Lot 18, about 1807.8 The first church (Bap.) was formed in 1816.9
WEST SPARTA—was formed from Sparta, Feb. 27, 1846. It is an interior town, s. of the
center. Its surface is hilly, the summits being 500 to 700 ft. above the valleys. In the n.e. is an
extensive marsh, known as the Canaseraga Swamp. Canaseraga Creek flows n. along the e. border.
The soil is a clay loam in the n. and a sandy loam in the s. About one-half mi. n. of Byersville,
in a small stream called Butter Brook, is a perpendicular fall of about 60 ft. Kysorville,
(p.v.,) in the n. part, on the Dansville branch of the G. V. Canal, contains 79 inhabitants;
Union Corners, (p.v.,) on the line of Mt. Morris, 2 churches and 17 houses; Byersville,
5 There are 4 churches in town; Presb., Meth. Prot., Prot. E.,
6 Named from Matthew and William Scott, early settlers at
7 Darling Havens settled at North Sparta; John Niblack, on
Lot 28; John Smith, Asa Simmons, Robert Wilson, and Thomas
Hovey, previous to 1798; and Peter Roberts, on Lot 27, in 1799.
Samuel and James Rodman were early settlers. Most of these
were from Penn. The first school was taught by Thos. Bohanan,
in 1800-01. The first inn was kept by Darling Havens,, at North
Sparta, about 1800; and the first gristmill was built by Wm! D.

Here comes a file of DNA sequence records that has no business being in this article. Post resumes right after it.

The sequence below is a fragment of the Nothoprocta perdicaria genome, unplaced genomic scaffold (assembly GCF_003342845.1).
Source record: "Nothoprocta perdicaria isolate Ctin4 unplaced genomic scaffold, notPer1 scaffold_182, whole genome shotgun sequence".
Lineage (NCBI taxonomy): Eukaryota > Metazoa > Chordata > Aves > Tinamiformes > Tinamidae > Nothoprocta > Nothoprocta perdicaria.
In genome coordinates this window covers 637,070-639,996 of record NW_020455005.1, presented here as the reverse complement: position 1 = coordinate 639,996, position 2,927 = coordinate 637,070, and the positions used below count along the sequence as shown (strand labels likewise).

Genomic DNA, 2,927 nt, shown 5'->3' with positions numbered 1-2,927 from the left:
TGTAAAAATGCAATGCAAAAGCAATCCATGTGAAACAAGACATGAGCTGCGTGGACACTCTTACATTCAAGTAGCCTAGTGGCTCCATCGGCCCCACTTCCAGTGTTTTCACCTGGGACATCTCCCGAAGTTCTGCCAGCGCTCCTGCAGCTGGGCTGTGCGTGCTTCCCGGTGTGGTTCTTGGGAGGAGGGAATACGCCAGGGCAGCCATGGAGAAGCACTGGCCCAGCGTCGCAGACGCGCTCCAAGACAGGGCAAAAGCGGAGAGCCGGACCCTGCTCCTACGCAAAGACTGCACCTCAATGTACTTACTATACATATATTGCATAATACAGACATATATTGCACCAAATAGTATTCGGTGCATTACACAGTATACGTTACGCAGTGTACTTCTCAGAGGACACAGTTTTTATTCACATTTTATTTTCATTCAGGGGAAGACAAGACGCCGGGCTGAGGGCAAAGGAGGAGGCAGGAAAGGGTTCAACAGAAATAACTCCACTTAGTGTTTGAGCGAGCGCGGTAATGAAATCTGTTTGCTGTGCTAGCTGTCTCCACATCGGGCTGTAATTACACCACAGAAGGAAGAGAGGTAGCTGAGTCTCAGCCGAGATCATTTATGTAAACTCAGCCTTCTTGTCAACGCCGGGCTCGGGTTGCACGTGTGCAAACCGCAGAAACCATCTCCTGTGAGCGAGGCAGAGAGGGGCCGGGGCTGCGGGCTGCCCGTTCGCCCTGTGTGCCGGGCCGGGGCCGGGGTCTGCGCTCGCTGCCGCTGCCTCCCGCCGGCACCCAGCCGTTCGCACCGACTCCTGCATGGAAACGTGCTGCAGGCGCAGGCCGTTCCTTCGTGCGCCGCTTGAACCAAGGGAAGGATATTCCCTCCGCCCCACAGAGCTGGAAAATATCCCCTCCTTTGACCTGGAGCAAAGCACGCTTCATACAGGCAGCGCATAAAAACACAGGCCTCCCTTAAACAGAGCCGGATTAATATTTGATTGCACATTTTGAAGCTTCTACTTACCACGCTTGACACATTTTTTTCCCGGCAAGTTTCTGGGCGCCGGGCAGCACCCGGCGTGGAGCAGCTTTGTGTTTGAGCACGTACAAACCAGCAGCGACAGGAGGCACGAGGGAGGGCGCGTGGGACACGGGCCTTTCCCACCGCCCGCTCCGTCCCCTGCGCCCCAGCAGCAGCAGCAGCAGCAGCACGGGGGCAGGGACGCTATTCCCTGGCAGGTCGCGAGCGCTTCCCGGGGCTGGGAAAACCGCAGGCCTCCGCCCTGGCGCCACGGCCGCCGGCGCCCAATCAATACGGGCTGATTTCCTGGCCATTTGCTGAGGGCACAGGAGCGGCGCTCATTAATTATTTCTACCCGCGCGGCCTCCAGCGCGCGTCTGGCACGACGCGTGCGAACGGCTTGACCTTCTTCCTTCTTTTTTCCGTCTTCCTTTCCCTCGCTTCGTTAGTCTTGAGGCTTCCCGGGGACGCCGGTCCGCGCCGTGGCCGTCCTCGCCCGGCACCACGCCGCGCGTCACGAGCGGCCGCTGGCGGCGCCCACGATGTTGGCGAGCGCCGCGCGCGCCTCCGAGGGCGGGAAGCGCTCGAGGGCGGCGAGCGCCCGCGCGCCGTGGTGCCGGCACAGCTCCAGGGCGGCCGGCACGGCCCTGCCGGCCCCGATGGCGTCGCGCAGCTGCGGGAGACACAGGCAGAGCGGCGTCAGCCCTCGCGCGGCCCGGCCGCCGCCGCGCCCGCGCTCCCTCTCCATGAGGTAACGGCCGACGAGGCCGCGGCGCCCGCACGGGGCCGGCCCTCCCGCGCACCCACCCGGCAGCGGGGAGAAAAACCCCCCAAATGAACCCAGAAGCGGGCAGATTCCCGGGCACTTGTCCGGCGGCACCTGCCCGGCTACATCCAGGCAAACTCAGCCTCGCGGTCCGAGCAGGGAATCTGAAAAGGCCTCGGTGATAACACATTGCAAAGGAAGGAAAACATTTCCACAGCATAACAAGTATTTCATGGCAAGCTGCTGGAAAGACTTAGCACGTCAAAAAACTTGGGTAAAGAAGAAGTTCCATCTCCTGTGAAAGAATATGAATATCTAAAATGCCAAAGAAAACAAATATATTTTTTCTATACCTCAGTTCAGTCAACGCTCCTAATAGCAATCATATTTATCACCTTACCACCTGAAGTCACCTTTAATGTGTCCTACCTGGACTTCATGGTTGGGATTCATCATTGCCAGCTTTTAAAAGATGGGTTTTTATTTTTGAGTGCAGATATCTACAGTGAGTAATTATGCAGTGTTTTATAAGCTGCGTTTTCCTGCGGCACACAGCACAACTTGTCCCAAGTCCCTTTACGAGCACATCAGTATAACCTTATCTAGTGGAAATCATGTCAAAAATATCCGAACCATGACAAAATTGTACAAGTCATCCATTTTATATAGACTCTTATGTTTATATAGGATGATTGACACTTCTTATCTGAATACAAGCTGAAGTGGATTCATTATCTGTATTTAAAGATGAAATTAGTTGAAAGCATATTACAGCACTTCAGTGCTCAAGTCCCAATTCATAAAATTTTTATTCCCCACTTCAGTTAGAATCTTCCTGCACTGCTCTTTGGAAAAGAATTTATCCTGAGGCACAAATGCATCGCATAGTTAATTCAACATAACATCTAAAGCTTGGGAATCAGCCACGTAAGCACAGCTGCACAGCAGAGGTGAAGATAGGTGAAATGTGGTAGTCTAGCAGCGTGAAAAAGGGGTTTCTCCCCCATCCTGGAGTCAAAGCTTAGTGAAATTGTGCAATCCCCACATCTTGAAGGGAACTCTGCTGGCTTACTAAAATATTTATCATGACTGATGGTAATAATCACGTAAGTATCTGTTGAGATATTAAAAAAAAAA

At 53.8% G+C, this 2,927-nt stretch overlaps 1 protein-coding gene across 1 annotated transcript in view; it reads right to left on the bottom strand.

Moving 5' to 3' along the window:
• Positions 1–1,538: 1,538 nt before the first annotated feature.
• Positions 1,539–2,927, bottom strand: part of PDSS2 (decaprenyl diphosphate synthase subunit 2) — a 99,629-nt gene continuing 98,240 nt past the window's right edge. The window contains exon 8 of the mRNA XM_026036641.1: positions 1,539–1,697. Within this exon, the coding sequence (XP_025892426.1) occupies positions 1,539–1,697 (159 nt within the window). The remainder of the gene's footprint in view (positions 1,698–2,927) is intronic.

McNair, in 1810. 8 2 M. B., 2 Presb., Bap., and Evang. Ref.
9 Among the other early settlers were Eber Watkins, Joshua
Herrick, Peter Welch, Adam Miller, and Samuel Hines, in 1808;
Reuben and Phineas Gilbert, from Mass., in 1810; Hugh Wilson,
Henry Cole, Samuel Sparks, James Blake, Benj. Livermore, and
David Frazer. Jacob Cannon settled op the E.' hill in 1812. The
first death was that of Mrs. Benjamin Farnham, in 1813. James
Blake taught the first school, in 1813-14. Oliver Jennings kept
the first inn, about 1815. Hosea II. Grover kept the first store,
in 1815. The first sawmill was built by Samuel Hines, in 1809;
and the first gristmill, by Hugh Wilson, in 1813.
1° There are 4 churches in town; Presb., Bap., M. E., Christian.
Among the other early settlers were Richard N. Porter, Jas.
Haynes, and James Croghan, about 1806, Jacob Clendenin, in
1807, Orrison Cleveland, Wm. and John Gould, and Heman
Orton, about 1810. Luther Bisbee was an early settler in the
N. w. corner of the town. The first child born was Abraham
Porter, in 1805; the first marriage was that of John Gelson and
Betsey Shay, in 1816; and the first death, that of John Turner,
hilled by the fall of a tree, in 1807. Weston taught the first
sehool, in 1813 and ’14; Oliver Stacy kept the first inn, in 1817;
and Daniel Canfield the first store, in 1824. The first sawmill
was built by Nathaniel Porter, in 1808 or ’09; and the first grist¬
mill, by John Smith, in 1826.
There are 2 churches in town; Presb. and M. E.
Name derived from the portage or carrying place around
the falls of Genesee Itiver. For description of Portage Falls and
R. R. Bridge, see pp. 710.
* Ephraim Kingsley, George Williams, Nathaniel B. Nichols,
Walter Bennet, and Russel Messenger, all settled about 1816.
Horace Miller taught the first school, in 1817; Prosper Adams
kept the first inn, in 1817. Nathaniel B. Nichols was the first
(the Indian Coshaqua) what is now known as Hunts Hollow,